The best method of dispute resolution depends on the particular facts and circumstances of your case. Bearing in mind that some disputes are contractually required to be resolved via mediation and then arbitration, having counsel experienced in business disputes is critical to evaluating the risks and benefits of each option. If you would like to discuss these or similar issues in more detail, please contact Katherine A. Grosh at (312) 368-0100 or email@example.com.
Levin Ginsburg previously updated our clients on the proposed changes to Illinois non-compete and non-solicitation law (See March 30, 2021 blog here). That legislation passed on May 31, 2021, was signed into law August 13, 2021, and takes effect January 1, 2022. The new law is not retroactive, so it will not impact any agreement entered into before the new year.
Employers must understand this new law and how it will impact their restrictive covenant agreements with employees. The key requirements are as follows:
- Employers may not enter into non-compete agreements with any employee earning $75,000 or less per year. This salary threshold is scheduled to increase by $5,000 every 5 years through 2037.
- Employers may not enter into non-solicitation agreements with any employee earning $45,000 or less per year. This salary threshold is scheduled to increase by $2,500 every 5 years through 2037.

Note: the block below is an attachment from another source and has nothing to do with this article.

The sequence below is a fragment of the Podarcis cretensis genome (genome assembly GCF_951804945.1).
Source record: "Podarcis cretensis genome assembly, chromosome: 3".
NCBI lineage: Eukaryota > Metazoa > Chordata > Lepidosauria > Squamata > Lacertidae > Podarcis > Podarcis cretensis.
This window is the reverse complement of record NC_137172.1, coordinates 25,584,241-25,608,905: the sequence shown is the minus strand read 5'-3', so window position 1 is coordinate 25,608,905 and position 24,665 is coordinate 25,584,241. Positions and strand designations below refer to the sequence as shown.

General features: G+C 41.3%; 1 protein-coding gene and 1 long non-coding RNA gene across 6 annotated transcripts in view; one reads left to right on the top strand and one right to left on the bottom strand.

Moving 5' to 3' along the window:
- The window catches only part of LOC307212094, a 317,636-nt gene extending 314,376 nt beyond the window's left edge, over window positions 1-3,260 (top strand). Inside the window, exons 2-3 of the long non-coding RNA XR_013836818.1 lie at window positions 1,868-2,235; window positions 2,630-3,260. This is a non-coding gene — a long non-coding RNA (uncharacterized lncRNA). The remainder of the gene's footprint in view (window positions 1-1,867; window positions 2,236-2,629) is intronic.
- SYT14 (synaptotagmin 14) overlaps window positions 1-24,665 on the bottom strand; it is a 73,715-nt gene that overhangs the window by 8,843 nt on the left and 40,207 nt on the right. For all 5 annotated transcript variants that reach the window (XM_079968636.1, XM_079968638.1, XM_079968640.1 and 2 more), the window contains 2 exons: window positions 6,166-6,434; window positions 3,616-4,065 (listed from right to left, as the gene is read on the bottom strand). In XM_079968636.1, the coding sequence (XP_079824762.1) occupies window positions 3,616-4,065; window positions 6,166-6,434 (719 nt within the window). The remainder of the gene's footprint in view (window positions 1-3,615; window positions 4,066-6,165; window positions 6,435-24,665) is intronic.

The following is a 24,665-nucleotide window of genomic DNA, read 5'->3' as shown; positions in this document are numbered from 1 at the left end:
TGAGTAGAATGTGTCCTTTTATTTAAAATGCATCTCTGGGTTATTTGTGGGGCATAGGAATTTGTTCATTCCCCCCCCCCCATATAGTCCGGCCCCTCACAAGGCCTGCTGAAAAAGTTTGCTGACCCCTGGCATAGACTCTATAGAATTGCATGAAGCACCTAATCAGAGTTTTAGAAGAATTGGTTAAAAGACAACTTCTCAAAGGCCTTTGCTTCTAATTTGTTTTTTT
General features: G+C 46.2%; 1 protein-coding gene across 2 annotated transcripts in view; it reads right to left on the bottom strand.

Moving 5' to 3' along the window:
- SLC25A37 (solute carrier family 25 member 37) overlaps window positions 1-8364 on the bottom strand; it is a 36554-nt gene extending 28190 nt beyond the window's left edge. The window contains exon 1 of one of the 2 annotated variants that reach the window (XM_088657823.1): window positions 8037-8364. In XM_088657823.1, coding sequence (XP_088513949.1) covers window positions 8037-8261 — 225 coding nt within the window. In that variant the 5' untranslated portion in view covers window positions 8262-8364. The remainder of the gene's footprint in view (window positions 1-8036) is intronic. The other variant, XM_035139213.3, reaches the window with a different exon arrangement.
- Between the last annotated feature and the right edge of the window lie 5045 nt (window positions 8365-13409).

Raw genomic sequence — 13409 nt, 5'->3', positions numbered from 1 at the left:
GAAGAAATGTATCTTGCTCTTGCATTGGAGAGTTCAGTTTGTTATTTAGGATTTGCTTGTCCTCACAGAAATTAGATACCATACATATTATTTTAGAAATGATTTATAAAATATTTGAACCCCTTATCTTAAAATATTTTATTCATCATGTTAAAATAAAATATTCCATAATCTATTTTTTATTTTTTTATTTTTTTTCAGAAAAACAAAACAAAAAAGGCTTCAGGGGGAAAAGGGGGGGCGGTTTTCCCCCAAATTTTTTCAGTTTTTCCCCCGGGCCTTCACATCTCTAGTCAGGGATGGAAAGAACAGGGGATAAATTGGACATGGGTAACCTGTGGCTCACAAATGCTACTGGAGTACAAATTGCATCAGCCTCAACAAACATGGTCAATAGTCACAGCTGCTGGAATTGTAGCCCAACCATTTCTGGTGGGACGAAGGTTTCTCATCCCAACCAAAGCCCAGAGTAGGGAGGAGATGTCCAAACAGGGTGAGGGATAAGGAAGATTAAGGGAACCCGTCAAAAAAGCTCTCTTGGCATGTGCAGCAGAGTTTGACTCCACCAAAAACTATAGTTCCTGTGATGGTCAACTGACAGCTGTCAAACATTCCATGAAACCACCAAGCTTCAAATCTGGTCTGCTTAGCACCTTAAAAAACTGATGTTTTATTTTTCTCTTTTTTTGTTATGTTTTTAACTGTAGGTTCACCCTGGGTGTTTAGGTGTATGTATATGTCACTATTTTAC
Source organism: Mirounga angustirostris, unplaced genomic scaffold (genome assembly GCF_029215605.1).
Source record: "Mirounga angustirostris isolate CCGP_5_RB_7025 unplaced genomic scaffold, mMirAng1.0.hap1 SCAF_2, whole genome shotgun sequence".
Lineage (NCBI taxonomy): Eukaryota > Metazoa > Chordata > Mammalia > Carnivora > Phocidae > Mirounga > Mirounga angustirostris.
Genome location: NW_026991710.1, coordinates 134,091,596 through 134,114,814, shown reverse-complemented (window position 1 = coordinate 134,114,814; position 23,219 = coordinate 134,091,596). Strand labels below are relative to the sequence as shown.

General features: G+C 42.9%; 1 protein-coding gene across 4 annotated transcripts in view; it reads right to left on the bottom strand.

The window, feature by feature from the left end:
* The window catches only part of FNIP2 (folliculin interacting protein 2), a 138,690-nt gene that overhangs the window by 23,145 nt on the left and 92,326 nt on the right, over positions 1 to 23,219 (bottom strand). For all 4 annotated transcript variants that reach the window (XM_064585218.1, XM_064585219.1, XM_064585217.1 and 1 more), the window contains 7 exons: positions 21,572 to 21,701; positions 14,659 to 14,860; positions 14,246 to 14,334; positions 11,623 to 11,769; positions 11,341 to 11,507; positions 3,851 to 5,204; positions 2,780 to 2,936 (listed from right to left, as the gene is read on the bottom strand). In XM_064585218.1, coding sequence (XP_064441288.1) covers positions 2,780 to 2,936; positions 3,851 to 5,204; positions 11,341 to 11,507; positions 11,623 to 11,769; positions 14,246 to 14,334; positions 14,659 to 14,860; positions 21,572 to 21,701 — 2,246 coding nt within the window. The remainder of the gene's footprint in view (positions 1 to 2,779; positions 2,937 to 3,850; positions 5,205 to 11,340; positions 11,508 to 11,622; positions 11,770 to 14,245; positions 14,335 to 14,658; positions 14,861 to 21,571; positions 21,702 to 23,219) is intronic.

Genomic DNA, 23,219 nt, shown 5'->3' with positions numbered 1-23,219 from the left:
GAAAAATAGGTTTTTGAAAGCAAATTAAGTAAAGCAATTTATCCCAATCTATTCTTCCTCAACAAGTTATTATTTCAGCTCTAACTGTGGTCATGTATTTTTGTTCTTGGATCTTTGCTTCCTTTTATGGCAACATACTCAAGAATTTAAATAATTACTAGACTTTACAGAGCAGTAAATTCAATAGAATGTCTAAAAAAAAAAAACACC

- Every restrictive covenant must include a notice for the employee to consult with counsel, which must be given to an employee 14-days before the restrictive covenant is executed.
- The new law codifies legal precedent that requires an employee to work at least 2 years before continued employment would be considered sufficient consideration for the agreement. As a result, employers will be required to provide some professional or financial benefit in exchange for signing any agreement in order for the agreement to be deemed enforceable at the time of execution.
- A restrictive covenant will be unenforceable if the employee was terminated or furloughed due to the COVID-19 pandemic or under similar circumstances (yet to be defined).
- The law does not allow a court to entirely rewrite a restrictive covenant, but gives the court broad discretion to modify or delete provisions of a covenant rather than hold the entire covenant unenforceable.
- Finally, the new law will require employers to pay an employee’s attorneys’ fees if the restrictive covenant is deemed unenforceable.
These changes will have a significant impact on an employer’s decision to require its employees to sign non-compete and non-solicitation agreements. Employers should begin working with their employment counsel now — well before the new law’s effective date of January 1, 2022 — to ensure their agreements are enforceable and avoid the risk of litigation and liability for an employee’s attorneys’ fees.